This fact-based story of an Olympics-laureled Israeli basketball coach and WWII refugee's decision to work with Germany's low-ranked team feels uninspired and formulaic in its approach to serious issues, while demonstrating no feel for the sports angle.
A shotgun marriage of German Holocaust guilt, Middle Eastern immigrant drama and inspirational sports tale fails to click for “Playoff,” a multinational misfire for helmer Eran Riklis (“The Syrian Bride,” “The Human Resources Manager”). This fact-based story of an Olympics-laureled Israeli basketball coach and WWII refugee’s decision to work with Germany’s low-ranked team feels uninspired and formulaic in its approach to serious issues, while demonstrating no feel for the sports angle. The fact the film is mostly in English will score some global sales, but reception is likely to be muted, passage to home formats speedy.
Max Stiller (Danny Huston, who rather inexplicably shared Montreal’s actor nod with “The Mole’s” Borys Szyc) presumably has his own reasons for accepting the post. But at home, he’s gone from being a gold medal-winning national hero to a traitor, and his wife and mother are not speaking to him.
Arriving in 1981 Frankfurt, amid considerable press curiosity, he spends off-hours poking around locations from his childhood he hasn’t seen since fleeing in the early 1940s. His family’s onetime flat is now occupied by Deniz (Amira Casar), a Turkish woman with a rebellious teen daughter (Selen Savas) trying to find the husband they’d expected to join, but who stopped communicating and vanished some months earlier. Drawn to their plight, Max offers to help, even hiring a private eye on his own dime. His frequent visits, however, get Deniz branded a whore by gossiping fellow emigres.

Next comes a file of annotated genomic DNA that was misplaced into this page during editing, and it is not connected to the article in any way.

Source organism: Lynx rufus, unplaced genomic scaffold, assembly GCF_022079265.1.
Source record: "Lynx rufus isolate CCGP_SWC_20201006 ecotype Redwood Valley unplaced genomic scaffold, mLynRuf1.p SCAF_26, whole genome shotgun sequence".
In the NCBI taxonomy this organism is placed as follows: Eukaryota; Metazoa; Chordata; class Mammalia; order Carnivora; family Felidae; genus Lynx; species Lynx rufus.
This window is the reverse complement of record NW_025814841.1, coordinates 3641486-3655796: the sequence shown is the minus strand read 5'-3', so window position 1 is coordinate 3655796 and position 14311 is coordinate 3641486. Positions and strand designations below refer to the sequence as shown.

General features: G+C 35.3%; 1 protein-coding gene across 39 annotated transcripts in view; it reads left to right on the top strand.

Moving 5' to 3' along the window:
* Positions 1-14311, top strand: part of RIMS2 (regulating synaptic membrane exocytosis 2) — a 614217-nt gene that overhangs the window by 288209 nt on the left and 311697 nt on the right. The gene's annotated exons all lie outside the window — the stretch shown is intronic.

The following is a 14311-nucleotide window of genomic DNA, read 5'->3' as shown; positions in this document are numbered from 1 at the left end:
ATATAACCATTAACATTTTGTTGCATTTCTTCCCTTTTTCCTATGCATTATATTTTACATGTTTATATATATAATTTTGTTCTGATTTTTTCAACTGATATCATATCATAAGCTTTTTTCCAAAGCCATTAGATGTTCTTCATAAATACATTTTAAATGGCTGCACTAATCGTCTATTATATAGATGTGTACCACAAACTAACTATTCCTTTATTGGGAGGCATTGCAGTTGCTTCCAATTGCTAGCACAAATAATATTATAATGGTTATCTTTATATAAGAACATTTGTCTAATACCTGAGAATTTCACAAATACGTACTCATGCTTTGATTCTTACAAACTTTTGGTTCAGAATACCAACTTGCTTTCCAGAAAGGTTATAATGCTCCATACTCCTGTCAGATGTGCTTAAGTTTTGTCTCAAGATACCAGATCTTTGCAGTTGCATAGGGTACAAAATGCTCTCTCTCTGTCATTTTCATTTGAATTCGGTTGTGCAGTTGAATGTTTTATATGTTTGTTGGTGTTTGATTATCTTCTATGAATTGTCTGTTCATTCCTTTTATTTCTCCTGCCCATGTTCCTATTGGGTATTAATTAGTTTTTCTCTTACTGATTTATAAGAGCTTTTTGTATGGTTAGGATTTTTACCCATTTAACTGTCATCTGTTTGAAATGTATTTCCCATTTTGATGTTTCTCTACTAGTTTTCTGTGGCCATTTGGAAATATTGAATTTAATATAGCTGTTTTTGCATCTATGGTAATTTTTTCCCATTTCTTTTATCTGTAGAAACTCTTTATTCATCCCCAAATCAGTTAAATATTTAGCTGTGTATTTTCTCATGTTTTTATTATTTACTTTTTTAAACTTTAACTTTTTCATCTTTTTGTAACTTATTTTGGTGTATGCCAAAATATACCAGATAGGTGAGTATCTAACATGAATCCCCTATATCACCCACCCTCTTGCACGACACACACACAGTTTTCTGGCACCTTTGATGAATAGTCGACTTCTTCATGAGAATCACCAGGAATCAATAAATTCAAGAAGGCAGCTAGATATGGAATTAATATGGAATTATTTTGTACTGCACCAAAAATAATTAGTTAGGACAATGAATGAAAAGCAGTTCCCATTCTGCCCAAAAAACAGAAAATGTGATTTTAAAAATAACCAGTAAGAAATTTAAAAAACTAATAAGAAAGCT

Meanwhile, the basketball team he’s in charge of finds his presence puzzling at best. Team captain Thomas (Max Riemelt) is particularly resentful — his father committed suicide over reasons related to the Final Solution, and he regards Max’s hiring as just another act of contrition that will allow Germans to forget the past. Practice sessions become a power struggle between the two men, with other players stuck in the middle, morale further undercut by Max insisting they all speak English. Nor does the pic rouse itself to much emotional impact during key dramatic scenes, as when Max discovers the truth about the fate of his long-lost father, or Deniz that of her missing spouse.
These various conflicts are dramatically promising enough, but “Playoff” feels slack and uncommitted on nearly every level. Beyond Huston’s somnambulant performance, the biggest letdown is the rote, unconvincing court action — the young actors hardly seem credible as Olympic-level sportsmen, Huston even less so as a world-class coach (the script basically provides him one vague line of strategic advice to repeat ad nauseum), and there’s no style or excitement to the staging of game action.
Support performances and packaging are competent but undistinguished.